MOSCOW (RIA Novosti economic commentator Nina Kulikova) - Recent Central Bank data shows that direct foreign investments into Russia in the first six months of this year reached a record $9.3 billion.
Other Central Bank data show net export of private capital over the same period at $5.7 billion, a drop on the figure for 2004. By various estimates, capital outflow from Russia may reach $5-9 billion this year.
Capital flight and capital outflow are far from the same thing, but both are connected with the market's investment attractiveness. In a recent study, the international rating agency Fitch said that, despite increasing macroeconomic stability, the high level of capital outflow from Russia testifies to a complex business climate and a lack of confidence in state institutions and observance of property rights.
Capital outflow is also promoted by a constantly changing taxation system that makes it rather difficult to pay taxes correctly. For this reason, capital looks for opportunities to pay taxes elsewhere.
What can be said about the Central Bank's figure of $9.3 billion in direct foreign investments over the first half of this year? First, it means investments doubled over a year. Second, according to Ernst & Young data, in 2005 Russia will continue to rank second among European countries (after Poland) in terms of new direct foreign investment. E&Y analysts say that, considering Russia's huge potential and the rising level of stability in the country, it could well overtake Poland soon.
This is largely connected with Russia's investment grade rating, gained over the past winter from all rating agencies - Fitch, Moody's and Standard & Poor's. From the point of view of macroeconomic stability, Russia looks much more attractive for investors than many other countries. The increasing Stabilization Fund and gold and foreign exchange reserves serve to protect the country from external shocks. According to Fitch, because of the current surplus and foreign exchange reserves, capital flight from Russia will not involve any external financial risks in the near future.
Meanwhile, Central Bank Chairman Sergei Ignatyev said that the recent increase in capital outflow is connected with the strengthening of the ruble rather than a worsening investment climate. At present, speculative capital flows out of the country, in expectation of a rise in the ruble/dollar exchange rate. In recent months, the official ruble exchange rate has been falling, with the dollar gaining, so some capital has begun to flee to other markets.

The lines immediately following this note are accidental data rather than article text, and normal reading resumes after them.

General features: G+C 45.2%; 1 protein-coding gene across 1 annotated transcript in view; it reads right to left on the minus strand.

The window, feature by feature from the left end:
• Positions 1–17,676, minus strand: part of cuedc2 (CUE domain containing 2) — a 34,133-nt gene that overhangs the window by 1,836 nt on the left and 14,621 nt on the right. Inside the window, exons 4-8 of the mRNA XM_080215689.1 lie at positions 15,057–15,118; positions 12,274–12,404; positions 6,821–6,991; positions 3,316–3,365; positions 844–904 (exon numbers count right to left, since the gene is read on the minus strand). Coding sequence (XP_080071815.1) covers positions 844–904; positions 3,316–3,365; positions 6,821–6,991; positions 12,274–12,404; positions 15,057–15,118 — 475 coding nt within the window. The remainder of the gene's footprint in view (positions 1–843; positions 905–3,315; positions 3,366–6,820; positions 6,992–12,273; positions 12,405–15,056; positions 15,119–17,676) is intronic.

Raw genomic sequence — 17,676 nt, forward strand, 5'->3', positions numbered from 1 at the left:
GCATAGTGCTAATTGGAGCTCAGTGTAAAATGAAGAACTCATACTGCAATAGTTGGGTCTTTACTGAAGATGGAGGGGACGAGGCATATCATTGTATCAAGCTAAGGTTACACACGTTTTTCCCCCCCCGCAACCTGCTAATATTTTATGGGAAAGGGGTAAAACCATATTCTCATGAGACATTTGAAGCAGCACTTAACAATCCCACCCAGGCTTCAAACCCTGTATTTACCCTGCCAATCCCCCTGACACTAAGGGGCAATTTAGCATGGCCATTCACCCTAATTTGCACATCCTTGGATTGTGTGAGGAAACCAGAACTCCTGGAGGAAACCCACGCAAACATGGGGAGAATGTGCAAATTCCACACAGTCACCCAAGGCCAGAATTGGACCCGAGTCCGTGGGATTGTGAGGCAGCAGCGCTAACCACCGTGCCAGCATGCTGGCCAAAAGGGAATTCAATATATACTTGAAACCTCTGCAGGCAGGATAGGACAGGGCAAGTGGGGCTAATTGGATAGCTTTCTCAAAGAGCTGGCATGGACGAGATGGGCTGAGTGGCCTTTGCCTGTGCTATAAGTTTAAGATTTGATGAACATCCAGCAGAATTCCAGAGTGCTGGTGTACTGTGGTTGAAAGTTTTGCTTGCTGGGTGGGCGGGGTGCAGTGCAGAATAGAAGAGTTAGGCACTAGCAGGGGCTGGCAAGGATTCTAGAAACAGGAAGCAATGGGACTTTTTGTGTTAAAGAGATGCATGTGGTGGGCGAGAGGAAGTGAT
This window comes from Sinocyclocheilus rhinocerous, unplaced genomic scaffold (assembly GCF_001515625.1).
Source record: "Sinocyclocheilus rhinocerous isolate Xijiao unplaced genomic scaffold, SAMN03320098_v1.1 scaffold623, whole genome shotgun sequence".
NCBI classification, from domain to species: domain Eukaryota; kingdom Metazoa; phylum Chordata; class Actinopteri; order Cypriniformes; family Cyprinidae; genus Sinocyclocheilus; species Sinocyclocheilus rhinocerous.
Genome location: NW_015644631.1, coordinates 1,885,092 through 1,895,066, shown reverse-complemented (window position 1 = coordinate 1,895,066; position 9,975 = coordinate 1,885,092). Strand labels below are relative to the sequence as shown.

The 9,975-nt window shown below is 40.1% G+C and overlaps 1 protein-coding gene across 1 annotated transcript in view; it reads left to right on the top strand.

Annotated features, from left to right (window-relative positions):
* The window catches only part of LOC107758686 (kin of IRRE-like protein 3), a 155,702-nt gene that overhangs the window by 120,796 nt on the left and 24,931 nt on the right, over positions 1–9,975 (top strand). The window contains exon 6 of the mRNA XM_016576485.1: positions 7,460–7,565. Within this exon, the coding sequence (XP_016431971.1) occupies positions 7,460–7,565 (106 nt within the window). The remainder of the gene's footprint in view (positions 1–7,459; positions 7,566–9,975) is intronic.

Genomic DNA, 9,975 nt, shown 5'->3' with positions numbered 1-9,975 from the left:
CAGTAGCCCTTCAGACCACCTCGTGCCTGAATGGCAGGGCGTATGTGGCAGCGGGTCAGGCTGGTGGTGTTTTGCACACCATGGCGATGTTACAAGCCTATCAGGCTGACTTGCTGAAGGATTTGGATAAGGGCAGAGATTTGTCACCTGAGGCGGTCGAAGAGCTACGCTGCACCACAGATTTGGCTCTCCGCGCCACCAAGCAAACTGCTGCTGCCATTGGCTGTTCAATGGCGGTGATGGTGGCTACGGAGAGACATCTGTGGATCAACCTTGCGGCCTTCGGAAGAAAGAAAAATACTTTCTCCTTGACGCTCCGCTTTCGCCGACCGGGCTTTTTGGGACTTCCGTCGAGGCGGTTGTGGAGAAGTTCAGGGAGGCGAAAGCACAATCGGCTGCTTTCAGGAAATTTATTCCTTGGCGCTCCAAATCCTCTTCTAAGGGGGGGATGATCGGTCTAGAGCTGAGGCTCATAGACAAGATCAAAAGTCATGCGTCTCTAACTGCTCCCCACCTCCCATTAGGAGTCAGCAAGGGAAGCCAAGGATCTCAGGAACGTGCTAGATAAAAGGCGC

Capital migration in conditions of growing globalization is an involved process. It is quite possible that some direct investments made into Russia is nothing but capital being taken out of the country, or funds transferred to offshore zones before. This capital is now being brought into as foreign companies' investments. It is no accident that the offshore zone of Cyprus remains a big investor into Russia.
At the same time, Yevgeny Yasin, academic director of the Higher School of Economics, underlines the benevolent attitude toward Russia of European investors, especially French and German, as a result of unfavorable European financial markets.
"The Germans are well-disposed towards Russia and intend to invest more funds into the country, with the investors of mostly medium-sized companies, not the bigger ones," he said.
Mikhail Fridman, chairman of the Alfa Group's board of directors, said that the volume of direct foreign investments into Russia would be maintained at the level of 1.6% of GDP, but that it had all the prerequisites to increase to 4-5% of GDP, in line with levels in central Europe.
"I am convinced that we shall have lucrative western investments within the next few years," he said.